I recorded an album on an Akai DPS16 a few years ago and was relatively happy with the results I got. After that, I had the use of an analogue mixer and some ADAT recorders and decided to use this setup to record the next batch of songs. When I went to mix them, I obviously didn't have the same automation that I had with the DPS16 and got frustrated when I couldn't save a mix and then go back to it and change it if needed. I left the recordings for a year or so.
Recently, I decided to transfer the audio on to the DPS16, by connecting the -10dBV jack outputs on the back of the ADAT machines to the DPS16. I then mixed the song in the DPS, using the built-in effects, and the automation and session-saving features. The results seem to sound better than my mixes when I just used the DPS for recording and mixing. Have I just got better at mixing? Or does it have something to do with the equipment I used?
Does it matter that the DPS16 operates at -10dBV, which is classed as semi-professional, whereas the analogue mixer and ADATs operate at professional +4dBu levels? And would the 48kHz sample rate of the ADAT machine versus the DPS16's 44.1kHz make any difference? Lastly, would I get even better results by transferring the tracks from the ADATs to a PC?
The 16-track Akai DPS16 hard disk recorder (reviewed in SOS September 2000) has a number of features that come in handy when mixing. For example, you can take snapshots of a mix, so you can revisit a project at a later date. This allows you to rest your ears, take a break, and listen again with a fresh mind — and invariably get a better result.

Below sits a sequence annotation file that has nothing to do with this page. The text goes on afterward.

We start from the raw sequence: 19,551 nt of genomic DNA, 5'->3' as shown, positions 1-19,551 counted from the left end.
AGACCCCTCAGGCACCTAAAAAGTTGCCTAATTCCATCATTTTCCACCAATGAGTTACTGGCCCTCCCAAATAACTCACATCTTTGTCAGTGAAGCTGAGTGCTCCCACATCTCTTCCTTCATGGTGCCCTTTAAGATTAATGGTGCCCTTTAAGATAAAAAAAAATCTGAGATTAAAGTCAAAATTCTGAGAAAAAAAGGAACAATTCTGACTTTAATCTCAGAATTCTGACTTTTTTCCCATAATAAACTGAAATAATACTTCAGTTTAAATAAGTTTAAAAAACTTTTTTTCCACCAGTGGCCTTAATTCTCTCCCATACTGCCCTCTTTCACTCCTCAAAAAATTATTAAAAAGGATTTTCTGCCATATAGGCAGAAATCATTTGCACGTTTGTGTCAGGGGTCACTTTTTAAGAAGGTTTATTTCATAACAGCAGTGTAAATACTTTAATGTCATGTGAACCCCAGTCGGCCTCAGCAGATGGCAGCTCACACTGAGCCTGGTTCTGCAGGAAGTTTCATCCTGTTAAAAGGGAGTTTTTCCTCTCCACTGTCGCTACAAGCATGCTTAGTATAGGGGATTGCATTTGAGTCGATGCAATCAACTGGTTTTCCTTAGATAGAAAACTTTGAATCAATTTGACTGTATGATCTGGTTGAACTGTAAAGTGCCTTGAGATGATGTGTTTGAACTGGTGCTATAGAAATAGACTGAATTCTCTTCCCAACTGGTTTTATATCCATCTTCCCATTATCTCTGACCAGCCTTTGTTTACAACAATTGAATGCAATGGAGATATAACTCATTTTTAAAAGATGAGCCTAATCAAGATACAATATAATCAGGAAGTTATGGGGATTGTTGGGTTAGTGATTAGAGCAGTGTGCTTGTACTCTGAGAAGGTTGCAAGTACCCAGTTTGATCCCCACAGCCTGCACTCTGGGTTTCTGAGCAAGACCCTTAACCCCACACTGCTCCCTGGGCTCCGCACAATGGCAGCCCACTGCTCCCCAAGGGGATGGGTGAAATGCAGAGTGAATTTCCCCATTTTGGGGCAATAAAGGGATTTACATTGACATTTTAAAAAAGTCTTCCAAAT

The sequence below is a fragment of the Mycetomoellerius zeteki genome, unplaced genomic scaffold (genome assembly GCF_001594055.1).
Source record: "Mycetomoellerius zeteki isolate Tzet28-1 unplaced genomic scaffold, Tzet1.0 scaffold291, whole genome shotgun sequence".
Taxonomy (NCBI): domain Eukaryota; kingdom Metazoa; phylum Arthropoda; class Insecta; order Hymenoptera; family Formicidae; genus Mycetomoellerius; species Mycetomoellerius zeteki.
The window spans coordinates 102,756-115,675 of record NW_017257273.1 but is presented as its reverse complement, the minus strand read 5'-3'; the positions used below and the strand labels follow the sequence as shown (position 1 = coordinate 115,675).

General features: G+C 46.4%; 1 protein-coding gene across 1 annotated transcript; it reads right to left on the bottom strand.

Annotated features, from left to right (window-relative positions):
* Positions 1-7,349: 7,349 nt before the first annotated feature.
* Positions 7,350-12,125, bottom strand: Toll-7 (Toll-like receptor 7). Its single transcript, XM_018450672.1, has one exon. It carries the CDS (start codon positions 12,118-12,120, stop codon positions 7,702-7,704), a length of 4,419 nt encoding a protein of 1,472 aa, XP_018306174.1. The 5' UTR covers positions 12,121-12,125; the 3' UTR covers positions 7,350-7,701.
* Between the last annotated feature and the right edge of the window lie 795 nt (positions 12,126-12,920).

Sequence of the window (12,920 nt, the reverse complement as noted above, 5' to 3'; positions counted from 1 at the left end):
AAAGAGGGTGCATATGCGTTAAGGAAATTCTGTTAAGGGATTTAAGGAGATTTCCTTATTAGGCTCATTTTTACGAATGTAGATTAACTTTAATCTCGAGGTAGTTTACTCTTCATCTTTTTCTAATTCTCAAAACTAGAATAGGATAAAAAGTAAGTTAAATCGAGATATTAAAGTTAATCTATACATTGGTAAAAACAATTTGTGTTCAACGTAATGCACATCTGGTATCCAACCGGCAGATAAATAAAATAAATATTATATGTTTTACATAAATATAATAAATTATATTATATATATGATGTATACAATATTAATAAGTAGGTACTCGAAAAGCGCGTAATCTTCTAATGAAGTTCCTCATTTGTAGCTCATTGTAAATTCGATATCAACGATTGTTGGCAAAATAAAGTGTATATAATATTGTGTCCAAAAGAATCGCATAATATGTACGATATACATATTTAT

Technical Editor Hugh Robjohns replies: Lots of interesting questions there, Fintan. To answer the first, first: you may well have improved your mixing skills over time, but I also think your way of working with the DPS makes a big difference. Being able to create a mix and then come back to it and make tweaks after a break (even if only an hour, to let your ears and musical memory recover) usually produces better results, in my opinion. And that is obviously easier on a system with some kind of automation than one without. I'd certainly be lost without moving faders and automation these days!
Next question: operating levels. There are two common music recording standards, +4dBu and -10dBV, as you say, with the former being more associated with professional equipment and the latter with semi-pro and domestic equipment. But these are just electrical interface standards. They don't have much impact on the audio signal quality per se and, as long as you match levels appropriately when connecting equipment, all is well. There is no reason why you can't create totally professional results on a device that happens to have a nominal -10dBV interface level! Likewise the sample-rate issue. There is a completely negligible audible difference between the 44.1kHz and 48kHz rates, and if your end product is destined for a CD, it makes sense to stick with 44.1kHz. There are some technical advantages to working at one of the higher sample rates (88.2kHz or 96kHz) if your system supports it and can still provide the necessary processing power, but if your choices are only 44.1 and 48, then you should use 44.1kHz.
If the option exists to increase the word length beyond 16 bits (and there's a 24-bit option on your DPS16, I believe), I would recommend you use that. Essentially, working with a longer word length lowers the noise floor and provides greater headroom, both of which make recording and post-production easier. You'll have to reduce the word length back down to 16 bits for the final CD version of your track, but that's a small inconvenience compared to the large technical benefit.
To answer your final question, there may be an advantage to taking your ADAT tracks and mixing them in a computer, in that you'd have all the same kind of mixing automation functions of the DPS16, with far more facilities thrown in on top. But the specifics depend on which DAW package you are using, which hardware control interface you have, and so on. The majority of people do work with computers these days, but there is quite a learning curve to climb with some of these platforms.